Bayer aim high in 200422 March 2004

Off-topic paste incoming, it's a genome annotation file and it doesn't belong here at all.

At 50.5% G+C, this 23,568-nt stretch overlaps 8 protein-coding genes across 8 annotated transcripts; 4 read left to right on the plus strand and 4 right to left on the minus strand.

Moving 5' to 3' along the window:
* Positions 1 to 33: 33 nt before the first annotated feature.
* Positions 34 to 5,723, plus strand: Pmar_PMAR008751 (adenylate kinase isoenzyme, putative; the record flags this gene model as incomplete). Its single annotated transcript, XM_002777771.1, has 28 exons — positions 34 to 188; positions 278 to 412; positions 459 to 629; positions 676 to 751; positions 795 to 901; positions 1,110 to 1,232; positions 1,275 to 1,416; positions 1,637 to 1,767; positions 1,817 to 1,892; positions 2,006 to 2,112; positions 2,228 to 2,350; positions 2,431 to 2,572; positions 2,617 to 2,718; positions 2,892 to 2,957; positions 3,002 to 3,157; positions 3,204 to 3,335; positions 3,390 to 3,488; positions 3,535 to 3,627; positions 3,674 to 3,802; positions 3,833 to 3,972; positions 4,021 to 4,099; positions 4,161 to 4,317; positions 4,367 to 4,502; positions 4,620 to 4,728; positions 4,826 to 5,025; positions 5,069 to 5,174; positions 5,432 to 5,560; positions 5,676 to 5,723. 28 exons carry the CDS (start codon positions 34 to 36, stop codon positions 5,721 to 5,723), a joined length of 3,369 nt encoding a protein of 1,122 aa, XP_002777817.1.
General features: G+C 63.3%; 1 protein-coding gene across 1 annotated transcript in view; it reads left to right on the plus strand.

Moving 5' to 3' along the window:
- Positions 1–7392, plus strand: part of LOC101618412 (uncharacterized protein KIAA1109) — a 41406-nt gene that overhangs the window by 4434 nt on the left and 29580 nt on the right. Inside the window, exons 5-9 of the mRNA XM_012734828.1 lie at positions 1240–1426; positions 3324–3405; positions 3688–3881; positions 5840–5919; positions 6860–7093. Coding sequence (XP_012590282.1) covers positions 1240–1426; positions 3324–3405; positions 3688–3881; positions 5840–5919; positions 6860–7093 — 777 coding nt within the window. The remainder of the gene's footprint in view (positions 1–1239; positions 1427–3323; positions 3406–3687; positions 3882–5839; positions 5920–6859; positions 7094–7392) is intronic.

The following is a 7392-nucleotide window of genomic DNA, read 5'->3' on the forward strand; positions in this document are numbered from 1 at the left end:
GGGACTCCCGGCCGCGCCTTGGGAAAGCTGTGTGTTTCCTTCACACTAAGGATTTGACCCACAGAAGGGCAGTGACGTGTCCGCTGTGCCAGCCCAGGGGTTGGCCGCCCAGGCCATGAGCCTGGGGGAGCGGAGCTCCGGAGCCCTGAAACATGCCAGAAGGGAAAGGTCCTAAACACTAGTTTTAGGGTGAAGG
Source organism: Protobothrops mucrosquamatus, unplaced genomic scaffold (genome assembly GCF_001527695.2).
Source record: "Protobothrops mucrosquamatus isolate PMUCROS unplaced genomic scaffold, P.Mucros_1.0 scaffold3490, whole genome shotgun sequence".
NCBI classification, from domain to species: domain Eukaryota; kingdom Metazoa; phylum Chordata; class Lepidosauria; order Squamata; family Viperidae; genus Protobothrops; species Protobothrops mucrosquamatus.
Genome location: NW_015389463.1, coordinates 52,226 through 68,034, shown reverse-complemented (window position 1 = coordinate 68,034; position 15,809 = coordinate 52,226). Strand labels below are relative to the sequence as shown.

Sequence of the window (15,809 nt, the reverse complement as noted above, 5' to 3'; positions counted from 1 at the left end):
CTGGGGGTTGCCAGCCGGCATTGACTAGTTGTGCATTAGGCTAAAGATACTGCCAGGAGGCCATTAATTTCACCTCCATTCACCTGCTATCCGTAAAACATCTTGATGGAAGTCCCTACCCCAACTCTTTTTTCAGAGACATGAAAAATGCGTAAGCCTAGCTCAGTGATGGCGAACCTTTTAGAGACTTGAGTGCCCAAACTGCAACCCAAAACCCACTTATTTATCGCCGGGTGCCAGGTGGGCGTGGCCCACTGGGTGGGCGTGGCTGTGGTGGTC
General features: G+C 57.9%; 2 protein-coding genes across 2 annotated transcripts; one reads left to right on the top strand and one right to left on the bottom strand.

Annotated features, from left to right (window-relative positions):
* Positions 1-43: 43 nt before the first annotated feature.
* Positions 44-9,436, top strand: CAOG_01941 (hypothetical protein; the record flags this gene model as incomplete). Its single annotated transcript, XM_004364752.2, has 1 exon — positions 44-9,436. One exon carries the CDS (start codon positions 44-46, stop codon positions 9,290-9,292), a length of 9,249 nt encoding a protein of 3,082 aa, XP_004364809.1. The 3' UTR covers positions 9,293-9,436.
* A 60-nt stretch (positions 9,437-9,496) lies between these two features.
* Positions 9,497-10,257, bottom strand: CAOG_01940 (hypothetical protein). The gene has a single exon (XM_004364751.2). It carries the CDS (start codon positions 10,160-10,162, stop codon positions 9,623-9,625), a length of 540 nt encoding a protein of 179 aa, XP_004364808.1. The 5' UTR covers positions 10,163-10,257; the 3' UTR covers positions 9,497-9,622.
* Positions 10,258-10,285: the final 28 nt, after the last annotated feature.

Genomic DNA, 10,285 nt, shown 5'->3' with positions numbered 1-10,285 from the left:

The Bayer Group have announced their intention to increase both their operating result before depreciation and amortization (EBITDA) and their operating result (EBIT) before special items by more than 10% in 2004. This was announced by Bayer Management Board Chairman Werner Wenning at the company's Spring Financial News Conference on Thursday March 18 in Leverkusen. 'We have also redefined our target returns in the context of our realignment. We plan to achieve an EBITDA margin of approximately 19% for the Bayer Group as a whole by 2006', Wenning said. This corresponds to an increase of nearly 60% over the 12% EBITDA margin in 2003. 'Our goals are ambitious. We plan to achieve them through the announced portfolio changes, sales growth especially from new products in our life-science businesses, and considerable efficiency improvements in all subgroups.' Wenning added that there are signs of a gradual economic recovery, driven mainly by the United States and Asia. Despite sustained pressure on prices, currency- and portfolio-adjusted sales grew by 5% in the first two months of 2004. The EBIT figures also show an encouraging trend, said the Bayer ceo, explaining that this is true for the life-science businesses Bayer HealthCare and Bayer CropScience, but especially for the industrial businesses, including the activities placed in the independent company named "Lanxess" that is scheduled to be listed on the stock market by early 2005. Overall Wenning displayed cautious optimism about the company's performance for the rest of the year. In 2003, Bayer improved their operating performance and increased EBIT before special items by 67%, to €1.4 billion - despite difficult economic conditions and negative currency effects. Although Group sales declined by 3.6% €28.6 billion, sales in local currencies advanced by 5%. Nonetheless, Wenning was clearly unsatisfied with Bayer's performance in 2003 in view of the company's net loss of €1.4 billion after net income of €1.1 billion in 2002. The loss was largely due to €1.9 billion in impairment losses and valuation adjustments that had been announced at the end of 2003 in connection with the strategic realignment of Bayer's portfolio. The company also took a total of €0.5 billion in other asset write-downs and restructuring charges, which related chiefly to site consolidations. Bayer recorded special income of €0.5 billion from portfolio measures, principally the divestment of the household insecticides business. The main items contributing to the remaining net special charges of €0.6 billion were expenses for achieving staff reductions and accounting measures taken in connection with the cholesterol-lowering drug Lipobay/Baycol, which was withdrawn from the market in 2001. Including a non-operating result of minus €0.8 billion and net tax income of €0.6 billion due to deferred taxes, the Bayer Group posted a net loss of €1.4 billion in 2003. Positive aspects listed by the Bayer CEO included the improvement of the company's operating performance and the 5% increase in the gross cash flow to €3.2 billion. According to Wenning, this documents Bayer's solid financial strength which has not been diminished by the impairment charges. The efficiency-improvement programs, with which Bayer expects to realise savings of more than €2.5 billion between 2002 and 2005, enabled the company to cut costs by around €730 million in 2003. Net debt was reduced by €2.9 billion to below €6 billion. Said Wenning: 'We significantly exceeded our stated goal of reducing net debt to €7 billion.' Despite Bayer's net loss for the year, the company have nonetheless decided to pay a dividend. Wenning explained the reasons for this decision: 'We have a strong cash flow and are convinced of the future profitability of the Bayer Group. With our proposed dividend of 50 cents, we want to take into account our stockholders' interests with an appropriate dividend yield, even in this special situation.' The company's business performed well, although the reported figures are down in some areas. This positive performance becomes evident when adjustments are made for the effects of exchange rate fluctuations and portfolio changes. Thus, sales in the HealthCare subgroup declined by 5.3% to €8.9 billion, yet expanded by 9.2% when adjusted for portfolio and currency effects. Due to write-downs for the plasma business, which is earmarked for divestment, and to high restructuring charges, EBIT fell by 43% to €334 million. Before special items, however, EBIT improved by 22% to €876 million. In the Polymers and Chemicals businesses, the weak economy, increasing competitive pressures, rising raw material and energy costs and the unfavourable exchange rate situation created extremely difficult market conditions. Sales of Polymers receded by 5% to €9.9 billion; underlying sales of this subgroup increased by 3.8%. On the other hand, high impairment charges and other special items led to a decline in EBIT to minus €1.2 billion. EBIT before special items fell by 51% to €198 million (2002: €407 million). Sales of the Bayer Chemicals subgroup decreased by 21.3% to €3.4 billion; underlying sales were up by 0.8%. Here too, high impairment charges and other special items reduced EBIT to minus €499 million (2002: €1.1 billion). Before these special items, EBIT declined by 79% to €42 million. According to the Bayer CEO, the focus of the company's efforts in 2004 will be to further improve their performance. Bayer will also work to implement their strategic decision to place the chemicals business - with the exception of H.C. Starck and Wolff Walsrode - and about one third of their polymers business into an independent company called Lanxess that is scheduled to be listed on the stock market by early 2005 at the latest. The reorganisation process is all but completed, which means the activities concerned will be placed in a virtual organisation by July 1, 2004, allowing Lanxess to largely operate as an independent unit. Wenning expressed confidence that - with their large number of cyclical businesses - Lanxess would benefit significantly from the economic recovery after suffering particularly from the general weakness of the market last year and additionally having to absorb many special charges. The Bayer ceo explained that additional earnings contributions from the cost-containment projects and lower depreciation should also have a positive effect. 'We therefore believe that there will be a strong increase in EBIT of Lanxess before special items and expect it to post positive net earnings for the year from a stand-alone perspective.' Wenning said that the improvement of earning power will remain the primary focus for the activities remaining with Bayer. The company will therefore systematically pursue their efficiency-improvement programs, from which they expect net savings of more than €900 million in 2004. The Bayer chairman also believes the company are well-equipped to deal with developments in the medium- and long-term: 'Here we will rely above all on our company's innovative potential.' He explained that Bayer plan to continue setting trends in research-intensive fields and therefore intend to spend €2.3 billion for research and development this year. The innovative life-science businesses together account for 85% of this total. Bayer plan to spend €1.8 billion for property, plant, equipment and intangible assets.